Justin Delgado is husband to Kacie Doyle-Delgado, diagnosed at age 11. After more than a decade together, he considers himself to be an expert carb counter and Dexcom inserter. He graduated with his Master of Science in Finance from the University of Utah in 2013 and has been working in commercial banking since then. He attended his first Friends for Life conference in 2015 and is looking forward to volunteering with the teens.
October 19, 2008
Diagnosis and Symptoms
Question from Shawnee, Kansas, USA:
My seven-year old son has had spikes of high blood sugar for the past year and a half of monitoring. We actually noticed his mood swings, zoned out behavior, and demand for food and drinks since he was young. He is underweight for his age and average height. He typically spikes at 200 mg/dl [11.1 mmol/L] to 300 mg/dl [16.7 mmol/L] two hours after meals. It is typical for him to go to bed at night with a sugar reading of 200 mg/dl [11.1 mmol/L] or more. Yes, my monitor has been checked against the hospital monitor, so it is accurate! We have seen several endocrinologists that tell me I should be concerned, but provide no answers for why he is having spikes in his blood sugar. My son tested negative for MODY. His highest spike was 380 mg/dl [21.1 mmol/L]. When high like this, he is in a "zone" where he won't talk or respond. Afterwards, he tells me he can't respond to me. The doctor has now suggested an EEG to check for seizures. My son only shows signs of hyperglycemia and not hypoglycemia. In the past six months, his eyesight has gotten worse. He has had glasses for a year. Now, he is indicating low frequency hearing loss. He also has dry skin and odd rashes all the time. It is hard for me to believe all of these things are not contacted. Basically, the doctors give me no explanation and are stumped. Meanwhile, I am wondering about the damage or toll it is taking on my son's body. He is eating and drinking CONSTANTLY. He passed the three hour glucose test. It seems like he doesn't stay spiked up long enough for it to show up on an A1c. It is hard for me to continue put him through testing with no answers. I did have gestational diabetes when I was pregnant with him. He was 10 pounds at birth. Is there a connection? Is this pre-diabetes? One doctor told me it is not diabetes and another doctor told me it might be diabetes. What do you suggest we do to get an answer to his problems?
While your letter describes a concerning set of information, I am a little confused.
You indicate that you have repeatedly checked your child’s glucose values from blood and find high values. Apparently, these high values have been confirmed “against a hospital monitor.” Why did you start checking? Where did you get the glucose meter? Who calibrated it for you? How? Has the child’s blood sample (from a vein stick, analyzed in the hospital laboratory, not a finger stick done by another meter in the Emergency Room, for example), been done? You have seen endocrinologists. Have they been pediatric endocrinologists who are (hopefully) more in tune with the nuances of diabetes in children?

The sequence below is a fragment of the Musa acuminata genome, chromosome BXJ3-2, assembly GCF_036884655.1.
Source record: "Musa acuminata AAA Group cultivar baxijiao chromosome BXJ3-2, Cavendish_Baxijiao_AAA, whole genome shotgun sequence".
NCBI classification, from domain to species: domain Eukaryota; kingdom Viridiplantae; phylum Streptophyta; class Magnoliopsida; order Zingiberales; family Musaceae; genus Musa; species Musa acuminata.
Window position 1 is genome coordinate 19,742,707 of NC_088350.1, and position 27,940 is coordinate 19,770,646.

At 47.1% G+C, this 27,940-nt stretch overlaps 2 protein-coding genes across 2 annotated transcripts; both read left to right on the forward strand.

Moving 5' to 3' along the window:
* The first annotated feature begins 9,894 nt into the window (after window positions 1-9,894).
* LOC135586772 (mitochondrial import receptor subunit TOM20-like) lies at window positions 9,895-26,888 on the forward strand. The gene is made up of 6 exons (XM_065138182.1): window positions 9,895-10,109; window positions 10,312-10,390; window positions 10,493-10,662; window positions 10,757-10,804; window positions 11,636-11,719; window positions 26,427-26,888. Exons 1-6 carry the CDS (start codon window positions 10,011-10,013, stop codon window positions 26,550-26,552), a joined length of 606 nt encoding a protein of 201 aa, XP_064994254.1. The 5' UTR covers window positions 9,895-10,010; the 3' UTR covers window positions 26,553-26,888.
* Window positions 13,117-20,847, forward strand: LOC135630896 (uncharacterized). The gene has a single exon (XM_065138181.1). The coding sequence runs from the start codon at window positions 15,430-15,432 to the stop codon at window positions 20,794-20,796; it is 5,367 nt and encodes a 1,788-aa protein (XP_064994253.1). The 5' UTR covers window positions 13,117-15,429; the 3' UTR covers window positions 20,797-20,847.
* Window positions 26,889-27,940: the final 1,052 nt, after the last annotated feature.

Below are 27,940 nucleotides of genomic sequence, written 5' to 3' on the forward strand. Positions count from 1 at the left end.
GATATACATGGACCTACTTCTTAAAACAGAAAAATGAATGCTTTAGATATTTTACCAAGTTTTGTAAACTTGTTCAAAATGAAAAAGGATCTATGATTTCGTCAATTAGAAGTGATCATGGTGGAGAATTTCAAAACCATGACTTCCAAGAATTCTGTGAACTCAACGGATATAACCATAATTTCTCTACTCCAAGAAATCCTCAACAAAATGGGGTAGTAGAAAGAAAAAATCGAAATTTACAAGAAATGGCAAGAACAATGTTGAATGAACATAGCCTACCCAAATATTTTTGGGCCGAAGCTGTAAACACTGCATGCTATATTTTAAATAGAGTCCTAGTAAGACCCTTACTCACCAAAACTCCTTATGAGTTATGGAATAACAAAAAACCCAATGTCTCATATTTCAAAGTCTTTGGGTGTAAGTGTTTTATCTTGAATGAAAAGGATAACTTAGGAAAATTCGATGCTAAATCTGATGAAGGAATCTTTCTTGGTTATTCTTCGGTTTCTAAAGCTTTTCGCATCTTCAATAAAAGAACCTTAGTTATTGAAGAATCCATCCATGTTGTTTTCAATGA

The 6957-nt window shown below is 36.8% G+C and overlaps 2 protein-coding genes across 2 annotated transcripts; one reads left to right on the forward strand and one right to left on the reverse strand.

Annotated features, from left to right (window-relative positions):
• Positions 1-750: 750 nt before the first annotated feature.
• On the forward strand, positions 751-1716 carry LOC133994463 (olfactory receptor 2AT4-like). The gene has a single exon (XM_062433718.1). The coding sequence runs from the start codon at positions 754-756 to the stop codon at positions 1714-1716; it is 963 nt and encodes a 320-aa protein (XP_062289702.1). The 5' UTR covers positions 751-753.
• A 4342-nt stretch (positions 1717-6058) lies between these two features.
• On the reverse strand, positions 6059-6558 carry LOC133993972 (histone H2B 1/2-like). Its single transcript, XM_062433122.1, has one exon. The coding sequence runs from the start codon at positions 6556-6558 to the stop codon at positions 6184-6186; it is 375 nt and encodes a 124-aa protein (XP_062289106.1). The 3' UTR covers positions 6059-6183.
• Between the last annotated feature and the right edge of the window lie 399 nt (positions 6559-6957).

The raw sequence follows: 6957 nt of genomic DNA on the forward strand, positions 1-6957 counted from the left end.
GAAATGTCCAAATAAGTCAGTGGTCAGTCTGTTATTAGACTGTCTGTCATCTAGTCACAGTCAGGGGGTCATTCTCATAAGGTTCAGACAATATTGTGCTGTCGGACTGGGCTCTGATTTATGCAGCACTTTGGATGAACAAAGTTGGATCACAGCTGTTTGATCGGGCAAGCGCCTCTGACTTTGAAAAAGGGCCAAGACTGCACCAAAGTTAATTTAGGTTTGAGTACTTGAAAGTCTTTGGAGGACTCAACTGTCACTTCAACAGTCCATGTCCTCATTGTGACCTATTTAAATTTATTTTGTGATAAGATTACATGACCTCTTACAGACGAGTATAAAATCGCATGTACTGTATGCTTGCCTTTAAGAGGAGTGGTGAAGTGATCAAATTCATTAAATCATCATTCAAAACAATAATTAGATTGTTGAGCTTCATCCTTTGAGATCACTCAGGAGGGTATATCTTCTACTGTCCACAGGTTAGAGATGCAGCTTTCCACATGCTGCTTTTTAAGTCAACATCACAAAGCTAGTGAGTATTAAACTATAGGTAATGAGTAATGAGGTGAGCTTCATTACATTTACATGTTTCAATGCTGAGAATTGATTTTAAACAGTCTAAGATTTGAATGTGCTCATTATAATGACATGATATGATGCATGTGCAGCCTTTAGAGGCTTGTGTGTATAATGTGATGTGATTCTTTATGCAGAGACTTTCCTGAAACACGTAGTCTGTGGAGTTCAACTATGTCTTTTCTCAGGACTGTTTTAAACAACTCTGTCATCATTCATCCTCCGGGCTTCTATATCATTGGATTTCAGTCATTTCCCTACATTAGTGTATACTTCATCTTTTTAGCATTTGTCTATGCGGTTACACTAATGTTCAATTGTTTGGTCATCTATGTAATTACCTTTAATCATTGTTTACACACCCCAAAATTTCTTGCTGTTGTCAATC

I have to tell you that I would find it really hard to diagnose your child with diabetes mellitus in light of a “normal” glucose tolerance test. Was it a properly performed formal glucose tolerance test? Please read about the Diagnosis of Diabetes and how an OGTT is performed properly.
So, I can only imagine your frustration and probably that of your doctors.
Your child has always had a high demand for food and drinks. Is he urinating a lot? Does he have any other symptoms of diabetes, such as weight loss? The behavior issues and skin changes you describe are not at all typical of diabetes mellitus.
Let’s approach this a slightly different way: let’s ASSUME FOR THE MOMENT, that your son does actually have diabetes. IF the A1c were NORMAL, then the diabetes must be in excellent control because the A1c reflects the overall glucose over the past 10 or so weeks. So, even if there are glucose spikes, overall, his sugars are terrific (thus the normal A1c) and so, I wouldn’t worry that the spikes, PER SE, are causing any long term “toll” on the boy.
Nevertheless, the combination of vision changes, behavior changes, questionable hearing changes, constant hunger and thirst are bothersome. Is your child obese? Is there sleep apnea? Given these issues, which are controlled by the brain, I agree with your seeing a neurologist and perhaps consideration for an MRI of the hypothalamic region of the brain.
There is a RARE condition that has the odd combination of diabetes mellitus (sugar diabetes), diabetes insipidus (disorder of water balance), vision changes, hearing changes, and other neurologic issues. The vision changes are associated with a some “degeneration” or “atrophy” of the eye nerve. This could only be appreciated by a pediatric ophthalmologist (NOT optometrist) who was looking for it. But, in this condition, the hearing issue generally does not occur so early in life and the affected person CLEARLY has diabetes mellitus, which is not definite in your son.
I’d discuss with your pediatrician and your pediatric endocrinologist considering a confirmatory proper (correct preparation, glucose load, obtaining proper samples for glucose and insulin, done by a laboratory and not by fingerstick) OGTT. I’d talk with the neurologist about the merits of an MRI. I’d have your child seen by a pediatric ophthalmologist to look for, among other things, atrophy to the optic nerve. If there are hearing issues, I’d have you see an audiologist for proper testing. Goofy skin rashes? Common things happen commonly. Have you seen a dermatologist?
I agree there seems to be a problem here, but your diverse and conflicting symptom description sounds complex. While I do not typically like having patients go “doctor-to-doctor,” for the time being, you will have to attack and verify each symptom separately.
Let us know what you learn.